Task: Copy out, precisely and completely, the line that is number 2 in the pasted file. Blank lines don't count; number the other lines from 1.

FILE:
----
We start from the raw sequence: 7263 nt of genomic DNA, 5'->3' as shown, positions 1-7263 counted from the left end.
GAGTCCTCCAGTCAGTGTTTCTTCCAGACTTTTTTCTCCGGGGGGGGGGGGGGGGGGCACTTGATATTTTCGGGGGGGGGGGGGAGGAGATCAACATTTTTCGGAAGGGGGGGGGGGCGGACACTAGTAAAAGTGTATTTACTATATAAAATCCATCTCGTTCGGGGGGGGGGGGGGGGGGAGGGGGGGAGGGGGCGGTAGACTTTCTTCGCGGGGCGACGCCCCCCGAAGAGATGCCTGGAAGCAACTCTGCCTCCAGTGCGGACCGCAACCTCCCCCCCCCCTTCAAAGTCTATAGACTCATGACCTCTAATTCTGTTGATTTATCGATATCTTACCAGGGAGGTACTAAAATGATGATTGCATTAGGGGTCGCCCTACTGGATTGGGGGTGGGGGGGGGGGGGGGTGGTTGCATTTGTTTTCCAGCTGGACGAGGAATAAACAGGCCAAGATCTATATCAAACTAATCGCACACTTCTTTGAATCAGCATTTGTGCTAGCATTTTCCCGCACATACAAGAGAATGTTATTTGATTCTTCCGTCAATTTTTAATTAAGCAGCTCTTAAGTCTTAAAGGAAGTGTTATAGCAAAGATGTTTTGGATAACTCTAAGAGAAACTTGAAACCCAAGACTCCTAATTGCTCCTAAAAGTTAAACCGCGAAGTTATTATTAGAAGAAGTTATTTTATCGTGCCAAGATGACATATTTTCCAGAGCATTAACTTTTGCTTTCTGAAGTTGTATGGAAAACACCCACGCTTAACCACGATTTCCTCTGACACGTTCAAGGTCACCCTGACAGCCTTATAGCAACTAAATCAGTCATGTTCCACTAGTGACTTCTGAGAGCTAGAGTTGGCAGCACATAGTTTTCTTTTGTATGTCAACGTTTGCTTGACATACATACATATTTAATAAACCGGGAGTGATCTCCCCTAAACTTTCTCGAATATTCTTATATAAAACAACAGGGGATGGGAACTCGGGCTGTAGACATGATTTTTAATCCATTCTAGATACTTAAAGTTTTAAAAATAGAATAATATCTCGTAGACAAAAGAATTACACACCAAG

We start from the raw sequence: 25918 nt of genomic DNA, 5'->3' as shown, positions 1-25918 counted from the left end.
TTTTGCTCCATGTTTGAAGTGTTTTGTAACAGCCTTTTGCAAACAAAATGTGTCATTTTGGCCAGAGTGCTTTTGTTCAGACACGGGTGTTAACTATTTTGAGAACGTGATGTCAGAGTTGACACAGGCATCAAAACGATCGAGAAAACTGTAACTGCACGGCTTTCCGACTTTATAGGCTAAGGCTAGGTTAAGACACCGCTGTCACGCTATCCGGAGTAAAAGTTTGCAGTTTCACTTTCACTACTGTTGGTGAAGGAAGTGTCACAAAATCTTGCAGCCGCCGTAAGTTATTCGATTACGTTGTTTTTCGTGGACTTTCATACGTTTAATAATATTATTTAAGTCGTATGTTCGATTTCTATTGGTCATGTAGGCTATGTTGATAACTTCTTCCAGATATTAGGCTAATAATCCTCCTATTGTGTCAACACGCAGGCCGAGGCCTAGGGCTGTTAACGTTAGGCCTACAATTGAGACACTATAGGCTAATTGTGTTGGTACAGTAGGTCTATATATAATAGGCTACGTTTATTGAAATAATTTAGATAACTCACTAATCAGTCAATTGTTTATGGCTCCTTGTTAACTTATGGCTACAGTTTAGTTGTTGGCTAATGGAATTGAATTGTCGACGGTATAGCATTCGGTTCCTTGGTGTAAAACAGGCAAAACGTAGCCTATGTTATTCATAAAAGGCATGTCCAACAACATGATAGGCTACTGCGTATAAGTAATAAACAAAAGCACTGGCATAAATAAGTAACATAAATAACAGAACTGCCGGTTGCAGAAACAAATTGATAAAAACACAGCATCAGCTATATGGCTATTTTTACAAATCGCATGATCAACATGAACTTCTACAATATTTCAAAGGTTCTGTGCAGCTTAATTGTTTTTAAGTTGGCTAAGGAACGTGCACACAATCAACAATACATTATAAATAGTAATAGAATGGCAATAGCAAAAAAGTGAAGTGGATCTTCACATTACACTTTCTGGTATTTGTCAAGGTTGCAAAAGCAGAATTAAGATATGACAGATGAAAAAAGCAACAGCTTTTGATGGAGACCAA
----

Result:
GAGTCCTCCAGTCAGTGTTTCTTCCAGACTTTTTTCTCCGGGGGGGGGGGGGGGGGGCACTTGATATTTTCGGGGGGGGGGGGGAGGAGATCAACATTTTTCGGAAGGGGGGGGGGGCGGACACTAGTAAAAGTGTATTTACTATATAAAATCCATCTCGTTCGGGGGGGGGGGGGGGGGGAGGGGGGGAGGGGGCGGTAGACTTTCTTCGCGGGGCGACGCCCCCCGAAGAGATGCCTGGAAGCAACTCTGCCTCCAGTGCGGACCGCAACCTCCCCCCCCCCTTCAAAGTCTATAGACTCATGACCTCTAATTCTGTTGATTTATCGATATCTTACCAGGGAGGTACTAAAATGATGATTGCATTAGGGGTCGCCCTACTGGATTGGGGGTGGGGGGGGGGGGGGGTGGTTGCATTTGTTTTCCAGCTGGACGAGGAATAAACAGGCCAAGATCTATATCAAACTAATCGCACACTTCTTTGAATCAGCATTTGTGCTAGCATTTTCCCGCACATACAAGAGAATGTTATTTGATTCTTCCGTCAATTTTTAATTAAGCAGCTCTTAAGTCTTAAAGGAAGTGTTATAGCAAAGATGTTTTGGATAACTCTAAGAGAAACTTGAAACCCAAGACTCCTAATTGCTCCTAAAAGTTAAACCGCGAAGTTATTATTAGAAGAAGTTATTTTATCGTGCCAAGATGACATATTTTCCAGAGCATTAACTTTTGCTTTCTGAAGTTGTATGGAAAACACCCACGCTTAACCACGATTTCCTCTGACACGTTCAAGGTCACCCTGACAGCCTTATAGCAACTAAATCAGTCATGTTCCACTAGTGACTTCTGAGAGCTAGAGTTGGCAGCACATAGTTTTCTTTTGTATGTCAACGTTTGCTTGACATACATACATATTTAATAAACCGGGAGTGATCTCCCCTAAACTTTCTCGAATATTCTTATATAAAACAACAGGGGATGGGAACTCGGGCTGTAGACATGATTTTTAATCCATTCTAGATACTTAAAGTTTTAAAAATAGAATAATATCTCGTAGACAAAAGAATTACACACCAAG